in the exact order. That is not a real problem if it's documented, but take
into account C<bless> will eventually be calling C<BUILD>
in the class that is being instantiated. This might result in some unwanted
problems, like having to create a C<BUILD> submethod to serve it correctly:
=begin code
class Point {
has Int $.x;
has Int $.y;
multi method new($x, $y) {
self.bless(:$x, :$y);
}
}
class Point-with-ID is Point {
has Int $.ID is rw = 0;
submethod BUILD( *%args ) {
say %args; # OUTPUT: «{x => 1, y => 2}␤»
for self.^attributes -> $attr {
if $attr.Str ~~ /ID/ {
$attr.set_value( self, "*" ~ %args<x> ~ "-" ~ %args<y> ) ;
}
}
}
}
my $p = Point-with-ID.new(1,2);
say $p.perl;
# OUTPUT: «Point-with-ID.new(ID => "*1-2", x => 1, y => 2)␤»
=end code
In this code, C<bless>, called within C<Point.new>, is eventually calling
C<BUILD> with the same parameters. We have to create a convoluted way of using
the C<$.ID> attribute using the meta-object protocol so that we can instantiate
it and thus serve that C<new> constructor, which can be called on
C<Point-with-ID> since it is a subclass.
We might have to use something similar if we want to instantiate superclasses.
C<bless> will help us with that, since it is calling across all the hierarchy:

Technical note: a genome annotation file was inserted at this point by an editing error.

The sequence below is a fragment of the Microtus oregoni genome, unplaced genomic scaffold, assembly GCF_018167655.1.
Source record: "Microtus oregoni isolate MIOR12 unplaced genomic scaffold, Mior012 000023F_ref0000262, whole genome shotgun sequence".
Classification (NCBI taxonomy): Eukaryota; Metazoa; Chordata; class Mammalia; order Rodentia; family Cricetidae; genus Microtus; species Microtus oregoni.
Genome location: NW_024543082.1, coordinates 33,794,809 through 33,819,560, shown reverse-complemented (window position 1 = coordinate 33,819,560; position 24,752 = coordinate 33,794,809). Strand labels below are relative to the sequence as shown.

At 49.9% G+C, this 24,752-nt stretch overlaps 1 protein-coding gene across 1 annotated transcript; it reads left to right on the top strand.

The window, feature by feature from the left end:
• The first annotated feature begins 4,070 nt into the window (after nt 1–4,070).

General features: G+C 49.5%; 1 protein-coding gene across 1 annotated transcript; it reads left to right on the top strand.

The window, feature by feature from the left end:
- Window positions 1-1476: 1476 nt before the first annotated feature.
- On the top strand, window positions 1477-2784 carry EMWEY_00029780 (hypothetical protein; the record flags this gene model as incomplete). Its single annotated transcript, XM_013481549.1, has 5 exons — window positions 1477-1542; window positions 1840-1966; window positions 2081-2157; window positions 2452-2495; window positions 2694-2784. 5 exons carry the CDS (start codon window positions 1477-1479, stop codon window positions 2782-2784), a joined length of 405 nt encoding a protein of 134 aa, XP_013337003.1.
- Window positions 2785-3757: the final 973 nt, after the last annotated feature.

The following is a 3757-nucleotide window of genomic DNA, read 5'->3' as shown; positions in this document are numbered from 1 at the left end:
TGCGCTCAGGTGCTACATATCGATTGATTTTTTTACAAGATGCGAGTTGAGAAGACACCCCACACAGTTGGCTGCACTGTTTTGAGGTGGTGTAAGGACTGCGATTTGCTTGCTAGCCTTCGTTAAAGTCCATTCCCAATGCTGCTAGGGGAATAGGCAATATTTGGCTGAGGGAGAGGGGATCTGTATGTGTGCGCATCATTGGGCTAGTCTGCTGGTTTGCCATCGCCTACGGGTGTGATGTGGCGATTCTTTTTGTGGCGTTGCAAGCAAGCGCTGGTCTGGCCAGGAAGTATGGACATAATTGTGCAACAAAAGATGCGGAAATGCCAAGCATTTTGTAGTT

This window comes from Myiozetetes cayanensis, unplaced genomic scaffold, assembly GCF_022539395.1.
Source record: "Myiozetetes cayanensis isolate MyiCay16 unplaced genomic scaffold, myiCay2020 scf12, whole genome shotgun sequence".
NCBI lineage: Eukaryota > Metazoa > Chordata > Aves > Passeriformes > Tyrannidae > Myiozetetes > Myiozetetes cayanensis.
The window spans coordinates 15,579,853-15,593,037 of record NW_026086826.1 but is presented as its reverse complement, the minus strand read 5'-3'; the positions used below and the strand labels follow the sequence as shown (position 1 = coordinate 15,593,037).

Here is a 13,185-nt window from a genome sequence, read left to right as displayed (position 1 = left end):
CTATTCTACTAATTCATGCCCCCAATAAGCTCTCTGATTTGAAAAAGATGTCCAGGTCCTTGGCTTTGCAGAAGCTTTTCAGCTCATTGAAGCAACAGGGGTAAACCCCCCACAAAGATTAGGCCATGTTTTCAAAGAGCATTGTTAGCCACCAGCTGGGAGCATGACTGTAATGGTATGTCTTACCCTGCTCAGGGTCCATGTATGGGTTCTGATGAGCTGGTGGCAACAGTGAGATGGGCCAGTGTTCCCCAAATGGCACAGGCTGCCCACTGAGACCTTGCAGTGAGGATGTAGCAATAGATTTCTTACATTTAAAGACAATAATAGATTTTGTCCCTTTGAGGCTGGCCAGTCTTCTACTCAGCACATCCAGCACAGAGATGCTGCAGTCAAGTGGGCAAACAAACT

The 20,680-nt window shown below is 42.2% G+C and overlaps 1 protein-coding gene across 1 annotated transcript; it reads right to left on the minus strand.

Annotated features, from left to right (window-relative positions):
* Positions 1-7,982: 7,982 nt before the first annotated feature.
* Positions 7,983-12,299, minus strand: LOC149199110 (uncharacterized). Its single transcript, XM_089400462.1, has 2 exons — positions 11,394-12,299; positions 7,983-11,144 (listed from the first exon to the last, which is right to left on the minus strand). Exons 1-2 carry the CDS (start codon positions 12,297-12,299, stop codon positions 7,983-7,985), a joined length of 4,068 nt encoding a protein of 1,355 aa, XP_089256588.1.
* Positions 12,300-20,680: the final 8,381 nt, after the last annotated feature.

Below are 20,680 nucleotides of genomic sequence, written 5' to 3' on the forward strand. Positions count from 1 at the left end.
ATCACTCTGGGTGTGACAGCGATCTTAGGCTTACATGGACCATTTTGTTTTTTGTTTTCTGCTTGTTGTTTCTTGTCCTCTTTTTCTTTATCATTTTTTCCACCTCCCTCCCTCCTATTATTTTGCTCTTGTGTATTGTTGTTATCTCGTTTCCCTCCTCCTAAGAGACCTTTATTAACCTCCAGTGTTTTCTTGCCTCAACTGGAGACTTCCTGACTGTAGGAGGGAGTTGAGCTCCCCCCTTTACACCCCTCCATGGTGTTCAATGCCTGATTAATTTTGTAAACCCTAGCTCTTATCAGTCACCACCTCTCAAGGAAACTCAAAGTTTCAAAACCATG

=begin code
class Str-with-ID is Str {
my $.counter = 0;
has Int $.ID is rw = 0;
multi method new( $str ) {
self.bless( value => $str, ID => $.counter++ );
}
submethod BUILD( *%args ) {
for self.^attributes -> $attr {
if $attr.Str ~~ /ID/ {
$attr.set_value( self, %args<ID> ) ;
}
}
}
}
say Str-with-ID.new("1.1,2e2").ID; # OUTPUT: «0␤»
my $enriched-str = Str-with-ID.new("3,4");
say "$enriched-str, {$enriched-str.^name}, {$enriched-str.ID}";
# OUTPUT: «3,4, Str-with-ID, 1␤»
=end code
We are I<enriching> C<Str> with an auto-incrementing ID. We create a C<new>
since we want to initialize it with a string and, besides, we need to
instantiate the superclass. We do so using C<bless> from within C<new>. C<bless>
is going to call C<Str.BUILD>. It will *capture* the value it's looking for, the
pair C<value => $str> and initialize itself. But we have to initialize also the
properties of the subclass, which is why within C<BUILD> we use the previously
explained method to initialize C<$.ID> with the value that is in the C<%args>
variable. As shown in the output, the objects will be correctly initialized with
its ID, and will correctly behave as C<Str>, converting themselves in just the